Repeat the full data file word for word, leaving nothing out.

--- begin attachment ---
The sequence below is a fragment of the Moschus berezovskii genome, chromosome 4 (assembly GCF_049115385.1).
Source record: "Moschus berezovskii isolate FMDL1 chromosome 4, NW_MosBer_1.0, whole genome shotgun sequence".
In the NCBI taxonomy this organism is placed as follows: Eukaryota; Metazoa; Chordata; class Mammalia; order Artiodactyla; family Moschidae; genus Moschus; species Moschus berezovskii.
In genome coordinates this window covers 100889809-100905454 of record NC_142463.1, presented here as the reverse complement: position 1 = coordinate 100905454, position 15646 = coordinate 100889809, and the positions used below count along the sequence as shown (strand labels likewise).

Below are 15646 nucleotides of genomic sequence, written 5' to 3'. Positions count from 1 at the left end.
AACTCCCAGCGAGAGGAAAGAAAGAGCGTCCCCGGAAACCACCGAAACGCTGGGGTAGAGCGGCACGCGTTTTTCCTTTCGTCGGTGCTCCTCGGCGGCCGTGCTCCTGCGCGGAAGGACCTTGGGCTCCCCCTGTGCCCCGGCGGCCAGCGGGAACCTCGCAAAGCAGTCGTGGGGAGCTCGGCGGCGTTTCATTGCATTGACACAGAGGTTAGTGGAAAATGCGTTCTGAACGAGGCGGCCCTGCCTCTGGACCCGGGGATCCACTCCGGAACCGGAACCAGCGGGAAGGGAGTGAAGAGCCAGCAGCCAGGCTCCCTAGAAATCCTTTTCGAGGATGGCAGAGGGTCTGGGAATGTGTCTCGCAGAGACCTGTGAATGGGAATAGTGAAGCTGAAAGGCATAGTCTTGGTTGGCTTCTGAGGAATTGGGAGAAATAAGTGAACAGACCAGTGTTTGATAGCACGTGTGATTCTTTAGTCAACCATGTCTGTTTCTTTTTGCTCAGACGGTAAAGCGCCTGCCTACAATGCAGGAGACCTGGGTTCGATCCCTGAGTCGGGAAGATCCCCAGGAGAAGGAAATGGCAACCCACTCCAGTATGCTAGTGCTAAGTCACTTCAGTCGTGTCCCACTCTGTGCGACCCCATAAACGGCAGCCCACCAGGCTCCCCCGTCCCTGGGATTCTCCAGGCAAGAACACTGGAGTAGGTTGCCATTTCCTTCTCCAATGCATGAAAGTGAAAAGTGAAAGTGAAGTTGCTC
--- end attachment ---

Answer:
The sequence below is a fragment of the Moschus berezovskii genome, chromosome 4 (assembly GCF_049115385.1).
Source record: "Moschus berezovskii isolate FMDL1 chromosome 4, NW_MosBer_1.0, whole genome shotgun sequence".
In the NCBI taxonomy this organism is placed as follows: Eukaryota; Metazoa; Chordata; class Mammalia; order Artiodactyla; family Moschidae; genus Moschus; species Moschus berezovskii.
In genome coordinates this window covers 100889809-100905454 of record NC_142463.1, presented here as the reverse complement: position 1 = coordinate 100905454, position 15646 = coordinate 100889809, and the positions used below count along the sequence as shown (strand labels likewise).

Below are 15646 nucleotides of genomic sequence, written 5' to 3'. Positions count from 1 at the left end.
AACTCCCAGCGAGAGGAAAGAAAGAGCGTCCCCGGAAACCACCGAAACGCTGGGGTAGAGCGGCACGCGTTTTTCCTTTCGTCGGTGCTCCTCGGCGGCCGTGCTCCTGCGCGGAAGGACCTTGGGCTCCCCCTGTGCCCCGGCGGCCAGCGGGAACCTCGCAAAGCAGTCGTGGGGAGCTCGGCGGCGTTTCATTGCATTGACACAGAGGTTAGTGGAAAATGCGTTCTGAACGAGGCGGCCCTGCCTCTGGACCCGGGGATCCACTCCGGAACCGGAACCAGCGGGAAGGGAGTGAAGAGCCAGCAGCCAGGCTCCCTAGAAATCCTTTTCGAGGATGGCAGAGGGTCTGGGAATGTGTCTCGCAGAGACCTGTGAATGGGAATAGTGAAGCTGAAAGGCATAGTCTTGGTTGGCTTCTGAGGAATTGGGAGAAATAAGTGAACAGACCAGTGTTTGATAGCACGTGTGATTCTTTAGTCAACCATGTCTGTTTCTTTTTGCTCAGACGGTAAAGCGCCTGCCTACAATGCAGGAGACCTGGGTTCGATCCCTGAGTCGGGAAGATCCCCAGGAGAAGGAAATGGCAACCCACTCCAGTATGCTAGTGCTAAGTCACTTCAGTCGTGTCCCACTCTGTGCGACCCCATAAACGGCAGCCCACCAGGCTCCCCCGTCCCTGGGATTCTCCAGGCAAGAACACTGGAGTAGGTTGCCATTTCCTTCTCCAATGCATGAAAGTGAAAAGTGAAAGTGAAGTTGCTC